If the lock bar is not set correctly, the trap will snap shut, so be careful of that. Now that the trap is primed, you will want to hold it with your fingers from one end while steering clear of the trigger area. Put it against a wall with the bait end facing towards the wall. 

With electric traps, there are a couple of things you need to check. These are the batteries and whether the trap is turned on properly. 

Step 4: Mouse Trap Placement

Placement is something you just cannot ignore. Always remember, great battles are not won by equipment but by strategy. If you place the traps in the wrong places, they will have little or no effect at all. To make sure a trap is effective, you need to identify where the mice are located or places that they frequently visit. For example, the kitchen is very popular amongst mice. 

There are some signs that can help you locate the mice, as well. These include bite marks and claw marks. There will be signs of gnawing on food packages and you will find droppings here and there, as well. 

Now, don’t just put your traps out in the open. Place them closer to the walls because that's where the mice tend to stay. Other than that, you should locate the entry points, for example, garage gates and place traps there, as well. This can reduce your mouse problem significantly.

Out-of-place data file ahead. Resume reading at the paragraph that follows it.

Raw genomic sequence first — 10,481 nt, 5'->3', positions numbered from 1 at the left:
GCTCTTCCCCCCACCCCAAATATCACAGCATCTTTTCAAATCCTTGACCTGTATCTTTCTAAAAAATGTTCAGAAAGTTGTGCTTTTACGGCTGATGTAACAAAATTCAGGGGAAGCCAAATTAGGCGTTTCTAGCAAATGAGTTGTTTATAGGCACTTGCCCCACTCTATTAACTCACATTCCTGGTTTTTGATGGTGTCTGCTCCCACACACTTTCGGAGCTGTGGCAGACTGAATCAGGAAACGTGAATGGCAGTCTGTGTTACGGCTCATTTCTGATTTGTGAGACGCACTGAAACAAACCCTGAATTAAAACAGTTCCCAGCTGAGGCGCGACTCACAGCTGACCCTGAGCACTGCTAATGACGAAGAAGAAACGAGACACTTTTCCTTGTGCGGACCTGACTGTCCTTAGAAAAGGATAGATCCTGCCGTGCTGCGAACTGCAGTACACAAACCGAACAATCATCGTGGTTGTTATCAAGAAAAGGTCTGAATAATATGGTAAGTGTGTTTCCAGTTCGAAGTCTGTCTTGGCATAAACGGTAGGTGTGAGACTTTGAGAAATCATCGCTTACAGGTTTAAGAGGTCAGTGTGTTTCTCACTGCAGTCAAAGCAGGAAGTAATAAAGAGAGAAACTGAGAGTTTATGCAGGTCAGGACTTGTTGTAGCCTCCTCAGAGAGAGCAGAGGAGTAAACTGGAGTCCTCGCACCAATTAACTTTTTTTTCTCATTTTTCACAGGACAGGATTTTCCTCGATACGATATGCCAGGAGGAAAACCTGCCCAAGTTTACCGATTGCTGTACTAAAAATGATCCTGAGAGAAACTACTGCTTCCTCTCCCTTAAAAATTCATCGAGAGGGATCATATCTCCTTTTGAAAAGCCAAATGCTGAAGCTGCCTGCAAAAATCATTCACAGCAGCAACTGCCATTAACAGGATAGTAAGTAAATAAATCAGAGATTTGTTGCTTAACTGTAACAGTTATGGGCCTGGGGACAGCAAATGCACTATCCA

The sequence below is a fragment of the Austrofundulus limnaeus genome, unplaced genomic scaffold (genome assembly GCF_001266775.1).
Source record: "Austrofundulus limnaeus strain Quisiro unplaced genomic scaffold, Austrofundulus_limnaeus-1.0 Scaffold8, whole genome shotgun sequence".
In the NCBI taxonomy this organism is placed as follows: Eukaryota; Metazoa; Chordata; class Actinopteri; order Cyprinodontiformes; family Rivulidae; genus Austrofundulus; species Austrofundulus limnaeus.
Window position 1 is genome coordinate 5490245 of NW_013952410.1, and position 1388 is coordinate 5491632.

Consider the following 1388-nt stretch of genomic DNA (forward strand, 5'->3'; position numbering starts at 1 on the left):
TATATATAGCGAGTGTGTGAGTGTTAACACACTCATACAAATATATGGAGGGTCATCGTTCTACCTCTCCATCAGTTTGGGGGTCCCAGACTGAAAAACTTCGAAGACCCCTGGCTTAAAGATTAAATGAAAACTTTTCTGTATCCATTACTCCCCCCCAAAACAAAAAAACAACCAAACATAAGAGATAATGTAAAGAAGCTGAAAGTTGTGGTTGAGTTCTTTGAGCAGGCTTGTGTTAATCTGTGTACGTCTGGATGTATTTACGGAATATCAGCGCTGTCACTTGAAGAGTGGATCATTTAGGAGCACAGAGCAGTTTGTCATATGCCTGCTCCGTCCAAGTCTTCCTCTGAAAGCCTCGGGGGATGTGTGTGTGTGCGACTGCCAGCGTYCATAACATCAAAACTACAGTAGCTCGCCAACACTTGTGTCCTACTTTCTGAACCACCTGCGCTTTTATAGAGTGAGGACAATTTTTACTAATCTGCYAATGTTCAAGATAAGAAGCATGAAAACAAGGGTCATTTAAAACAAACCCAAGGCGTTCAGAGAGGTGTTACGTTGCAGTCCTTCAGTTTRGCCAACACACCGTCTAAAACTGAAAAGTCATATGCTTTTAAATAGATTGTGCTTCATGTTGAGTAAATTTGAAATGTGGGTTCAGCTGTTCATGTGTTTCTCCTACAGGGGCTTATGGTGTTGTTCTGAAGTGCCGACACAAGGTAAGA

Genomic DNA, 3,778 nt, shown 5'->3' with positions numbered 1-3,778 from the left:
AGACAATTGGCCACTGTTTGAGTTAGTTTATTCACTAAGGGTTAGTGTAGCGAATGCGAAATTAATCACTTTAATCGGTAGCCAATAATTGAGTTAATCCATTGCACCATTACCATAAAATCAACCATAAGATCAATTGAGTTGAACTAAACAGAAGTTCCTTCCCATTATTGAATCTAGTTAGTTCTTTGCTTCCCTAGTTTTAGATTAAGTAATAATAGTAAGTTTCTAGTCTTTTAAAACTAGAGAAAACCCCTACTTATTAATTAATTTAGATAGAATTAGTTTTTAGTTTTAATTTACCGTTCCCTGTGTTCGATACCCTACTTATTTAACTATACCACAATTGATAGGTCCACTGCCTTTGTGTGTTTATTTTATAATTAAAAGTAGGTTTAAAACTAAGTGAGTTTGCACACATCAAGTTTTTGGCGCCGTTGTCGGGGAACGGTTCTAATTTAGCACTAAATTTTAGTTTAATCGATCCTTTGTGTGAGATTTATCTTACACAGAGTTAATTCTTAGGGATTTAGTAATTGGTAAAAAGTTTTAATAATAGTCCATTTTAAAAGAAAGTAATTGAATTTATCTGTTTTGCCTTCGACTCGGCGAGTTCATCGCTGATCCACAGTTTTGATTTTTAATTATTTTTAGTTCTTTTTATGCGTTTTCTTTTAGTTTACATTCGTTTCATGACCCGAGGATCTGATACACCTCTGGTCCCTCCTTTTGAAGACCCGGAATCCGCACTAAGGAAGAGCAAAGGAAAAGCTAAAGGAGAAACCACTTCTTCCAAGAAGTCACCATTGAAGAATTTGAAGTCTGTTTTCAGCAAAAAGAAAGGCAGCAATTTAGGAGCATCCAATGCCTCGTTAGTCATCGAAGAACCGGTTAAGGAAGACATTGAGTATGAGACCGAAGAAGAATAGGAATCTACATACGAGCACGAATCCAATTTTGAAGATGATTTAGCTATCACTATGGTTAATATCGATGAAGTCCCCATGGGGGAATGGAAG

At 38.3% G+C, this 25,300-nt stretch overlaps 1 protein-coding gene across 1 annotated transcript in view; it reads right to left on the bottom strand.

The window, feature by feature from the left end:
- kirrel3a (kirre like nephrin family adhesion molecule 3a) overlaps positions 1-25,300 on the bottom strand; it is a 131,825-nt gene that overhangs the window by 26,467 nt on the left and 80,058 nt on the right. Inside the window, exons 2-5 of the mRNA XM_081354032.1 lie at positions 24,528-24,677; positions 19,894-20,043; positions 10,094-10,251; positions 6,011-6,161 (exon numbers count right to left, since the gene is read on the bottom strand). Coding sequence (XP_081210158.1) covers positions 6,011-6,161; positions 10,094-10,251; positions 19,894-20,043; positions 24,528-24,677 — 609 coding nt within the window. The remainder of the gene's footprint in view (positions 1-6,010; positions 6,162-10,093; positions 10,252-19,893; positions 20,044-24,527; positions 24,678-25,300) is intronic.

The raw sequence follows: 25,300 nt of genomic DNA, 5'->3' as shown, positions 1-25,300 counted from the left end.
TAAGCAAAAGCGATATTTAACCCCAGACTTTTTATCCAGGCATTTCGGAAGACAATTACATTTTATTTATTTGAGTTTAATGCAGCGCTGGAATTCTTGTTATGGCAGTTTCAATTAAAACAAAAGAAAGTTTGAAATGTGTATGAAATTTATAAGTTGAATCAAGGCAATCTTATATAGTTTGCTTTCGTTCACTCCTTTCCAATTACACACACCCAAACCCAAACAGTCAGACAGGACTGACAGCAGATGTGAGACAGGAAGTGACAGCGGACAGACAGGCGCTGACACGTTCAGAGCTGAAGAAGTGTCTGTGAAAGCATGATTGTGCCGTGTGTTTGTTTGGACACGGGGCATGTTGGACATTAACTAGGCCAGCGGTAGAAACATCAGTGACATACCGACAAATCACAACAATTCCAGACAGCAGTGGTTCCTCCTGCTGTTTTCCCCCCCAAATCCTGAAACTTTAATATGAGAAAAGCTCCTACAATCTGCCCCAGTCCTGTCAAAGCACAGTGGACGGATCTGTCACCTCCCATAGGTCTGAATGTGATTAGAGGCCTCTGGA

Lastly, you should never wait for the last moment to set up traps. Have them in place in the late afternoon or in the evening. Also, make sure the placement of your trap is not a threat to your pets, children, or yourself. 

Step 5: Remove the Trapped Mouse and Dispose of it Properly

The last and final step is to dispose of the mice. With snap traps, you can throw the trap out altogether. That way, if you are squeamish or afraid of mice, it will be easier for you. If you want to reuse the trap, you will have to lift the snap wire and release the mouse right over the garbage can. You should make sure that it is dead before doing that. Snap traps do not always kill as the snap wire could land on anything like a leg or the tail. 

With electric traps, the disposal process is a bit easier. Most electronic traps offer a no-see, no-touch experience. You can just open the lid of the trap and empty it over the garbage can. These are best for people who are afraid of mice and are squeamish, as well. 

Whichever trap you have, be sure to make haste with the disposal process; you do not want a dead mouse lying around in your house, as it will only add to your problems!

Video Overview | How to Set a Mousetrap

To create a better understanding, there is an easy-to-follow-along video included in the article. It basically shows how to set up a snap strap in a few easy steps. It gives a video representation of the steps detailed in step number two. So, all you have to do is pull the snap wire back, hold it down with your thumb, and set the lock bar into place.

Then you slowly let go of the snap bar and Voila! You have a mouse trap, all ready to catch some mice. 


Setting mouse traps may sound very easy, but there are many things you need to be careful of, especially when you are setting up a snap trap. Apart from that, the choice of bait and placement also play vital roles in trapping mice. So, follow this easy guide on how to set a mouse trap and catch mice, while keeping your fingers safe!